Abstract: Riparian forests are among the most diverse terrestrial ecosystems, yet their biodiversity is increasingly threatened by habitat degradation, climate change, river regulation and invasive species. We investigated deadwood, widely recognized as an indicator for forest biodiversity, in riparian forests of the Mura-Drava-Danube Transboundary Biosphere Reserve. The Biosphere Reserve is a conservation area that spans five countries and three rivers located in south-eastern Europe. In detail, we analyzed the drivers of lying deadwood volume, occurrence and decay related to floodplain type, silvicultural management, and climatic conditions using regression models. Lying deadwood occurrence and volume significantly decreased as distance from the river edge increased, indicating that river dynamics likely play a role in deadwood accumulation in riparian forests. Deadwood volume was also positively influenced by stand basal area, a parameter that can be directly addressed by silvicultural management. Deadwood decay was affected positively by temperature and negatively by precipitation, highlighting the importance of climatic conditions on decay progression. However, in order to draw more accurate conclusions about the drivers and dynamics of deadwood in riparian forests, further monitoring efforts that consider river flooding and flow regime, deadwood transport and saproxylic organism activity in addition to forest management and site conditions, are needed.
Keywords: alluvial forest, hardwood floodplain, deadwood decay, Mura-Drava-Danube transboundary biosphere, reserve, riparian area, softwood floodplain, UNESCO biosphere reserve, wetlands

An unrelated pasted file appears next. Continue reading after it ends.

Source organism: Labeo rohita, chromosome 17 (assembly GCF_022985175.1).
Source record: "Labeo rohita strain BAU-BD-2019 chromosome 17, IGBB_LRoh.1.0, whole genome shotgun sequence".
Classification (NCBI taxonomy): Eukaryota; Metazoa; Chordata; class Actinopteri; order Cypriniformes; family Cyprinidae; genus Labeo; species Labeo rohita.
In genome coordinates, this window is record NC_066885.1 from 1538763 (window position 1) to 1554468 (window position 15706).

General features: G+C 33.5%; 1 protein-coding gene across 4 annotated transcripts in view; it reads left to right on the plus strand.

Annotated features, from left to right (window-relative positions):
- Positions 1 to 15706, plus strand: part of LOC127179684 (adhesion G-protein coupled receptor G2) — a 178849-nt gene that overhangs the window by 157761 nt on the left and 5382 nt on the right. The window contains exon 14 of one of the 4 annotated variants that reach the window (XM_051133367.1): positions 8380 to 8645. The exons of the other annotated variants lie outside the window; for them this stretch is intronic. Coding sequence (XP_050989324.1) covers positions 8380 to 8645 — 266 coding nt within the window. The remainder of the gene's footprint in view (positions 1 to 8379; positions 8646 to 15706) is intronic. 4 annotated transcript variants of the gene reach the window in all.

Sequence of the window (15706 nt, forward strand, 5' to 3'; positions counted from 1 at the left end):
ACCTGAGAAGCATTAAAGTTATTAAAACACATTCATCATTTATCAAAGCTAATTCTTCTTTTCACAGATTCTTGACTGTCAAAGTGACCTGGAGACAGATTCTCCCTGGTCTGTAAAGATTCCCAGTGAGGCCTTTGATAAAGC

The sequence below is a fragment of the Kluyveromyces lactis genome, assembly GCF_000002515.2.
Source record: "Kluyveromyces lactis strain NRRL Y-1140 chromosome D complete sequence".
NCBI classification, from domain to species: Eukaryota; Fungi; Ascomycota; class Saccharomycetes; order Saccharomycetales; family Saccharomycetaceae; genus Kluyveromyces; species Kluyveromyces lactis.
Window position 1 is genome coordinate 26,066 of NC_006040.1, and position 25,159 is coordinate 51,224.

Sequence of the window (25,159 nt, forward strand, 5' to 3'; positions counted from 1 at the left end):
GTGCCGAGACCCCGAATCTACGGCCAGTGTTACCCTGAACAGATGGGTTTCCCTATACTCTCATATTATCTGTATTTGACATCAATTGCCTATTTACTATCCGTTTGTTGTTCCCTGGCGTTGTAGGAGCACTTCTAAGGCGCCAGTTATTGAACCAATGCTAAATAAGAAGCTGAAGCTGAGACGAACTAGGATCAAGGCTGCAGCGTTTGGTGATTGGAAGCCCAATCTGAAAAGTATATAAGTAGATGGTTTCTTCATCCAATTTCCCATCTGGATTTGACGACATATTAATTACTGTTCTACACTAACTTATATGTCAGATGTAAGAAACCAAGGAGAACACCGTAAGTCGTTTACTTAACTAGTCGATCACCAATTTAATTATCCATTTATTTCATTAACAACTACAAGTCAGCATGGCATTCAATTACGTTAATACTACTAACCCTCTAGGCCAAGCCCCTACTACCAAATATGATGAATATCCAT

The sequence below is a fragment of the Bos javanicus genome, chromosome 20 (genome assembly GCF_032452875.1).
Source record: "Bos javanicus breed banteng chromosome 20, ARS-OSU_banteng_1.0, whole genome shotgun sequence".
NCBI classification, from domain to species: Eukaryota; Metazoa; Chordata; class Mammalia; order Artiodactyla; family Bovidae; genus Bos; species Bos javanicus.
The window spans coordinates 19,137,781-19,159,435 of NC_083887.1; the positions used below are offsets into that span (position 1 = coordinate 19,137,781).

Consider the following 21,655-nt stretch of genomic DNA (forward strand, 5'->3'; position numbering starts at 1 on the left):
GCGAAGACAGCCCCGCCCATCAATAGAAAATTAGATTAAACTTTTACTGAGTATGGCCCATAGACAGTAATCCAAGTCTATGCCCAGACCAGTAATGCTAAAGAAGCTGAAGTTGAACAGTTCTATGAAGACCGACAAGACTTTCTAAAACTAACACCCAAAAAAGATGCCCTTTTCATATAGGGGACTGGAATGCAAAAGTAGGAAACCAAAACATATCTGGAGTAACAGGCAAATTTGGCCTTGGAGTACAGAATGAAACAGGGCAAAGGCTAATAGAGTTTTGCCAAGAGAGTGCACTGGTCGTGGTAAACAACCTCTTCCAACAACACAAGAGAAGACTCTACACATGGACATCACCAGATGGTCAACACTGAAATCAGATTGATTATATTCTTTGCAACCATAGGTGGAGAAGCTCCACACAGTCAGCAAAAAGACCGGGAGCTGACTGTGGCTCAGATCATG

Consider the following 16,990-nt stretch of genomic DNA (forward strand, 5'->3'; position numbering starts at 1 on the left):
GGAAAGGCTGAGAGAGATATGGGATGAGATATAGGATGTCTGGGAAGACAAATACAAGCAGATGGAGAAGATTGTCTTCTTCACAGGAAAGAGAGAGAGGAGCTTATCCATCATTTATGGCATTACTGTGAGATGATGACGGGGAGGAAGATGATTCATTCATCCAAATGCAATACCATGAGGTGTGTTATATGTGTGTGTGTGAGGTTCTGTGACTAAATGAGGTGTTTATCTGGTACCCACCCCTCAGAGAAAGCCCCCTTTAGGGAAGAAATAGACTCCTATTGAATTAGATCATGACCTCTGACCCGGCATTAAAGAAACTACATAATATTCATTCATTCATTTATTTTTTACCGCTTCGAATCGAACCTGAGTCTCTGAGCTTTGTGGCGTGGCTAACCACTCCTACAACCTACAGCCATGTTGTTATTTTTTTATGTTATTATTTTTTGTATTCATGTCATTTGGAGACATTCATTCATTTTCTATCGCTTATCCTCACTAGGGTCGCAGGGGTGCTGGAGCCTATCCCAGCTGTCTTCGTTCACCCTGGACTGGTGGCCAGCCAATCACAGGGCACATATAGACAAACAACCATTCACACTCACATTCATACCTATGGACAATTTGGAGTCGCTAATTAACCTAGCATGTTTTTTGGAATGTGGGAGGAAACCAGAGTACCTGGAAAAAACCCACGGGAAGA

Published in DiRROS: 18.07.2022; Views: 42; Downloads: 36
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Good survival of broadleaf tree species in a four-year-old plantation in the Slovenian Karst
Nina Škrk, Kristjan Jarni, Robert Brus, 2022, original scientific article

Abstract: Six broadleaf tree species (Celtis australis L. – Mediterranean hackberry, Quercus petraea (Matt.) Liebl. – sessile oak, Fagus sylvatica L. – European beech, Prunus avium L. – wild cherry, Juglans regia L. – Persian walnut and Acer pseudoplatanus L. – sycamore maple) were planted in 2012 in a trial in the Slovenian Karst on two sites differing in productivity to test their suitability for use in the conversion of old pine stands into ecologically more stable broadleaf forests and to investigate their possible response to the harsher growth conditions predicted in the future. The selected economically interesting tree species have higher timber quality than broadleaves which regenerate naturally (e.g., Ostrya carpinifolia, Fraxinus ornus, Quercus cerris). Measurements were taken in 2017, after four growth seasons. All planted species except Fagus sylvatica had a high survival rate. In total, 70% of all seedlings survived, which shows promising potential. The survival rate was higher at the site on flat terrain than at the site on a slope. Prunus avium was the most successful of all planted species in terms of survival rate, at 83%, and other measured parameters (height, height increment, stem diameter, vitality and quality), and Fagus sylvatica was the least successful, with a survival rate of only 20%. Celtis australis had the highest survival rate, at 87%. Acer pseudoplatanus had the largest differences in measured parameters between the more and less productive sites among all planted species. Quercus petraea showed high resistance to xeric conditions and is expected to be the most successful in conversions. All planted species except Fagus sylvatica show favourable initial potential for the future conversion of Karst pine forests.